Improving Indoor Air Quality in Your Home

By: Danny Lipford
Danny Lipford standing in front of window with houseplant.

Houseplants can absorb pollutants to reduce VOCs in your home.

Improvements in building techniques and materials in recent years have resulted in homes today that are more tightly sealed than ever before. While these advancements are great for saving energy and reducing your heating and cooling bills, they can also trap stale, polluted air inside your home.

Sources of Indoor Air Pollution

Lack of proper air exchange can cause the air in your home to be up to 5-10 times more polluted than outside air. This can cause increased problems in those with asthma or allergies, and can result other serious health risks.

Common sources of home indoor air pollution include:

  • Dust, pet dander, and pollen.
  • Excess moisture from bathing and cooking.
  • Smoke and fumes from fireplaces, candles, tobacco, and gas appliances.
  • Harmful volatile organic compound (VOC) chemicals which are released by some cleaners, adhesives, paints, and other products.
  • Radon gas that can be emitted naturally by the ground in certain areas.
Painting wall with paintbrush.

To reduce indoor air pollution, use low or no VOC paints when painting inside your home.

Reducing Indoor Air Pollution

Reducing indoor air pollution requires a combination of reducing VOC emitting products and other indoor pollutants and improving indoor ventilation to bring fresh air into your home.

To reduce VOCs in your home:

  • Use only paints, adhesives, and building materials that are low in VOCs or contain no VOCs.
  • Make sure new cabinets, furniture, and building materials such as plywood, particle board, and oriented strand board (OSB) used in your home are not made with adhesives that contain formaldehyde.
  • Use cleaners in your home that are low in VOCs or contain no VOCs.
  • Some houseplants have been shown to actually absorb harmful VOCs from the air. Plants that provided the most benefit include philodendron, peace lily, snake plant, dracaena, and bamboo palm. Check out our article on Best Houseplants to Improve Indoor Air Quality to find out more.
White Broan range hood mounted over stove.

Use a range hood vented to the outside to remove pollutants from cooking.

To improve ventilation and reduce indoor pollutants:

  • Vacuuming: Replace the air filter on your vacuum cleaner with a HEPA (High Efficiency Particulate Air) filter, which captures much finer particles than standard vacuum cleaner filters. Another option is to install a central vacuum system, such as the new PurePower from NuTone, which exhausts the air outside your home.
  • Range Hood: Install a quality range hood vented to the outside with the recommended CFM (Cubic Feet per Minute) air flow for your stove. Make sure to choose a range hood that’s both efficient and quiet, such as the Allure III Series from NuTone, which move 430 CFM of air and are more than 50% quieter than typical range hoods in its class. Run the fan whenever you cook to exhaust hot air, steam, smoke, and cooking odors outside.
  • White NuTone bath vent fan on ceiling in bathroom.

    NuTone bath vent fan.

  • Bath Vent Fan: Install quality bathroom vent fans, such as the NuTone ULTRA GREEN™ Series, in each bathroom; and use them during and for 15-20 minutes after bathing to remove excess moisture that can cause mold and mildew. NuTone ULTRA GREEN™ Series fans are Energy Star rated and use ULTRASilent™ Sound Technology to keep the noise level so low, you might not even realize it’s on!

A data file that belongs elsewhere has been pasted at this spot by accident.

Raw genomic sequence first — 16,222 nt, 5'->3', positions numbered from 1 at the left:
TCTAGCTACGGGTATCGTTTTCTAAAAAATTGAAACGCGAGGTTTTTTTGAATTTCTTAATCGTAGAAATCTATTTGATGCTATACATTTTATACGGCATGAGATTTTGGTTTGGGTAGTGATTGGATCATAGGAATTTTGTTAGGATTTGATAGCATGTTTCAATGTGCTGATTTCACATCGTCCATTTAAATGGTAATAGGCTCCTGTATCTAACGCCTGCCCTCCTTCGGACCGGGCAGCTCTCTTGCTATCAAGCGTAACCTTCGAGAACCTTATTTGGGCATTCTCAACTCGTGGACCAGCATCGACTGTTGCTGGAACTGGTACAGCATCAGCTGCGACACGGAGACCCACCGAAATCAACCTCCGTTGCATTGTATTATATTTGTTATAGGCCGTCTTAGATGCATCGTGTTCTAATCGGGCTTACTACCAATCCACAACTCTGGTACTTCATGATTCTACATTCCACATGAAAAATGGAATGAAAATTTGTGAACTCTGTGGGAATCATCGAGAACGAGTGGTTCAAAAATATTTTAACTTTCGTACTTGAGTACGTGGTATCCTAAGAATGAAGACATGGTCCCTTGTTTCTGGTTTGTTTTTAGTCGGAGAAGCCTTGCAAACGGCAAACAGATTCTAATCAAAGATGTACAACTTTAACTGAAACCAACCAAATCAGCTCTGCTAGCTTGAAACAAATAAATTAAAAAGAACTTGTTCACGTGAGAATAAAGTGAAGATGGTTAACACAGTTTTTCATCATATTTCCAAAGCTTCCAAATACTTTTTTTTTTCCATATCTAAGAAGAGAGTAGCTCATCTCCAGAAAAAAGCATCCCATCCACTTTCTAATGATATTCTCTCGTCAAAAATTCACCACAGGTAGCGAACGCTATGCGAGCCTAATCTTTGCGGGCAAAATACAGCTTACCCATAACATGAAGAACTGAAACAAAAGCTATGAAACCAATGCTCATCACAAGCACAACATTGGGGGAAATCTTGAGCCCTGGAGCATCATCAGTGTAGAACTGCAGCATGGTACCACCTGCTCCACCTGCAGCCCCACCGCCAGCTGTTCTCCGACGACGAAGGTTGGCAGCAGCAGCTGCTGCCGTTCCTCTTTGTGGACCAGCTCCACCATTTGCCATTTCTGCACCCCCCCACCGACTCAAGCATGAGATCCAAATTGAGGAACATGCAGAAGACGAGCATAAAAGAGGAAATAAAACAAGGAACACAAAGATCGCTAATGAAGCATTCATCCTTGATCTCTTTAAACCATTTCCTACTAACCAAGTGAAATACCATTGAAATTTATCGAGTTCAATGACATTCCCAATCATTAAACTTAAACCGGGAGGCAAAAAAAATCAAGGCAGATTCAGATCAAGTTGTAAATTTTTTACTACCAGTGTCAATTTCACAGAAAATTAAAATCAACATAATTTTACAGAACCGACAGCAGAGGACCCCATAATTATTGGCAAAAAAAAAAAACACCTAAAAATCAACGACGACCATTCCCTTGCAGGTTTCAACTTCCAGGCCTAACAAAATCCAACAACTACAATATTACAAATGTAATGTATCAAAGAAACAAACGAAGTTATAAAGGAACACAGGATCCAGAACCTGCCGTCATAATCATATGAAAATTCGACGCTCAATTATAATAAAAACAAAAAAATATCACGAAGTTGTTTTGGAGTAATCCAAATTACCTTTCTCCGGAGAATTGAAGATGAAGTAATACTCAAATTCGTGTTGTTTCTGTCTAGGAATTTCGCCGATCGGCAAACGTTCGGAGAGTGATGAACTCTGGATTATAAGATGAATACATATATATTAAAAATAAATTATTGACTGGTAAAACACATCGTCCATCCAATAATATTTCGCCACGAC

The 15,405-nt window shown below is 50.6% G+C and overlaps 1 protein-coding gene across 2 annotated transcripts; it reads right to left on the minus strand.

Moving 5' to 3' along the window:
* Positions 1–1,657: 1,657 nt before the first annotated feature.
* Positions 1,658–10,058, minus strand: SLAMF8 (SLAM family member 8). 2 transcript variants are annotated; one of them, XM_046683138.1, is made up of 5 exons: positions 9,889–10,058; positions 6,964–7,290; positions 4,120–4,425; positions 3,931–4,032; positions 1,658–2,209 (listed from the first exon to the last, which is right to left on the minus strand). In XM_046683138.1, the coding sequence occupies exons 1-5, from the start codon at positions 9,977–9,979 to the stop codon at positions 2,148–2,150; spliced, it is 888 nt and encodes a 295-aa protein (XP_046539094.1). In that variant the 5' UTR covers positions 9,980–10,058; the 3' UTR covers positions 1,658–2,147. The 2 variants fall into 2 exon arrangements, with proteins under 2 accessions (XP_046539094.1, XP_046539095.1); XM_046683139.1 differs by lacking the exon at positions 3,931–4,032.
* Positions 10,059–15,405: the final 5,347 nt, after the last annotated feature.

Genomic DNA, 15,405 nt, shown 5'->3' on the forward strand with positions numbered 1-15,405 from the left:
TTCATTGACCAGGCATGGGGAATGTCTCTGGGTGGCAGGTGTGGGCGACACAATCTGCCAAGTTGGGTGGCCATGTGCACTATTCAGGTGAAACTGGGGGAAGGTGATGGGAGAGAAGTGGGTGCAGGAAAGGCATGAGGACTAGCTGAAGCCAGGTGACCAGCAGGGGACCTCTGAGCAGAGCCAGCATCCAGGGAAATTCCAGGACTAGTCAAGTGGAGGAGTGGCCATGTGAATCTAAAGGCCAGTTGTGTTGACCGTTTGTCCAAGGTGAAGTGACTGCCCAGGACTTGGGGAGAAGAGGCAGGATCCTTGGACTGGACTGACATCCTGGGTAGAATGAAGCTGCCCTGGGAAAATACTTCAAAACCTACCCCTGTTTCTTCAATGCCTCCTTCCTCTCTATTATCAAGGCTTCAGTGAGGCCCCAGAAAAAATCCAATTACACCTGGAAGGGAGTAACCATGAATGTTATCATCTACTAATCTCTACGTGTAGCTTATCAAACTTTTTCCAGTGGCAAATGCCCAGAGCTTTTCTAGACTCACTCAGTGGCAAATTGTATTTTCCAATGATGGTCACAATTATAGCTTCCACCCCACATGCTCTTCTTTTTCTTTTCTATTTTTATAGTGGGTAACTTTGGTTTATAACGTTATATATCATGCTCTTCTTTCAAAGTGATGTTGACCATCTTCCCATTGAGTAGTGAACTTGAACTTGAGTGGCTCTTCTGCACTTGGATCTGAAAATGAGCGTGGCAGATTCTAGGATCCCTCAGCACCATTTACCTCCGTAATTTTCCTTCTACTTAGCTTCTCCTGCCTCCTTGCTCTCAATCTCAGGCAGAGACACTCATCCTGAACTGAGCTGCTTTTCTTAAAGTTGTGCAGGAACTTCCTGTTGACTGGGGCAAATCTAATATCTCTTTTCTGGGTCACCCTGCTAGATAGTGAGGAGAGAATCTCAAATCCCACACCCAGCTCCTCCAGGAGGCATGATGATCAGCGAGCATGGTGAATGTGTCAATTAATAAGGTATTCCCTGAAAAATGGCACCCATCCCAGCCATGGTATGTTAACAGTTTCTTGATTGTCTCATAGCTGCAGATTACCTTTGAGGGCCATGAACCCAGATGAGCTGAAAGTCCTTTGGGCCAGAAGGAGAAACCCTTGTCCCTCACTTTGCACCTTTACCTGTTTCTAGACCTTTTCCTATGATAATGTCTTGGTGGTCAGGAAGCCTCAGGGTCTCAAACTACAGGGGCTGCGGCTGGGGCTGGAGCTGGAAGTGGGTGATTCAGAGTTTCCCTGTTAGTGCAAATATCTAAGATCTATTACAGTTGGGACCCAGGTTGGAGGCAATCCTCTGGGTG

• Whole House Ventilation System: Install a whole house ventilation system, such as those from Broan, which can be used to exhaust stale air from your home and supply filtered outside air into your home. Whole house ventilation systems from Broan can also include an energy recovery system to reduce the loss of heat and control humidity in your home.

Types of whole house ventilation energy recovery systems:

  • Heat Recovery Ventilators: HRV systems remove heat from the inside air before it’s exhausted to the outside, and use it to warm the incoming air. This makes them a good choice for colder climates.
  • Energy Recovery Ventilators: ERV systems manage both heat loss and the humidity in the air, making them ideal for warm, humid climates. An ERV system transfers some of the moisture in the humid air stream to the dryer air stream to recover the energy trapped in the moisture.

Both types of Broan whole house energy recovery systems have HEPA filtration to capture 99.97% of airborne particles including dust, allergens, and pet dander as small as 0.3 microns.

Watch Improve Indoor Air Quality with Proper Ventilation to find out more.

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2 Comments on “Improving Indoor Air Quality in Your Home”

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  • Beverly Lerch Says:
    May 6th, 2016 at 9:59 am

    Fireplaces are a big pollutant in the home, if you have one. It needs to be covered on the inside to keep the creosote toxins from entering the home. Lots of inexpensive ways to cover and insulate the fireplace on the inside. This also is an energy saver.



  • Michelle Miller Says:
    October 17th, 2014 at 9:14 pm

    How do I get mold off of the coils inside my house without using chemicals. I have asthma and need something to get the mold off and not have a lot of chemicals to breathe in.

    Thanks,
    Michelle


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